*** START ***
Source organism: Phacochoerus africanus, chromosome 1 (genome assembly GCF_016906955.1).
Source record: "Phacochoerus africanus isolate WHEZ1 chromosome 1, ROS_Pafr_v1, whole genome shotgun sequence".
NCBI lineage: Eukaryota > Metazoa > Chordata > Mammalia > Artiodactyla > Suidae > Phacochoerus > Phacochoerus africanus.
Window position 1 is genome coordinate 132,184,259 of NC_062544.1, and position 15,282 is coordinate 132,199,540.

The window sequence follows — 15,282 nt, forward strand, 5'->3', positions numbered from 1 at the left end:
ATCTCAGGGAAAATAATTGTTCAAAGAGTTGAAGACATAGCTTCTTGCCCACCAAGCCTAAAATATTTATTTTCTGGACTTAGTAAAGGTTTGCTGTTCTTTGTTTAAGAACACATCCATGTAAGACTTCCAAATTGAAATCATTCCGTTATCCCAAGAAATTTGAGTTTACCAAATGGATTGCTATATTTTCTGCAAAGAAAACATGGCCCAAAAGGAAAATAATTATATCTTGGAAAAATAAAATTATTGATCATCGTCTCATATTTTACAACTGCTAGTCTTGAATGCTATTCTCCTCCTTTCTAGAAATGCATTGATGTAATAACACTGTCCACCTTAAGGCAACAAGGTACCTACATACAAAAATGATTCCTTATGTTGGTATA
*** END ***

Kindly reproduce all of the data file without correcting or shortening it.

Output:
Source organism: Phacochoerus africanus, chromosome 1 (genome assembly GCF_016906955.1).
Source record: "Phacochoerus africanus isolate WHEZ1 chromosome 1, ROS_Pafr_v1, whole genome shotgun sequence".
NCBI lineage: Eukaryota > Metazoa > Chordata > Mammalia > Artiodactyla > Suidae > Phacochoerus > Phacochoerus africanus.
Window position 1 is genome coordinate 132,184,259 of NC_062544.1, and position 15,282 is coordinate 132,199,540.

The window sequence follows — 15,282 nt, forward strand, 5'->3', positions numbered from 1 at the left end:
ATCTCAGGGAAAATAATTGTTCAAAGAGTTGAAGACATAGCTTCTTGCCCACCAAGCCTAAAATATTTATTTTCTGGACTTAGTAAAGGTTTGCTGTTCTTTGTTTAAGAACACATCCATGTAAGACTTCCAAATTGAAATCATTCCGTTATCCCAAGAAATTTGAGTTTACCAAATGGATTGCTATATTTTCTGCAAAGAAAACATGGCCCAAAAGGAAAATAATTATATCTTGGAAAAATAAAATTATTGATCATCGTCTCATATTTTACAACTGCTAGTCTTGAATGCTATTCTCCTCCTTTCTAGAAATGCATTGATGTAATAACACTGTCCACCTTAAGGCAACAAGGTACCTACATACAAAAATGATTCCTTATGTTGGTATA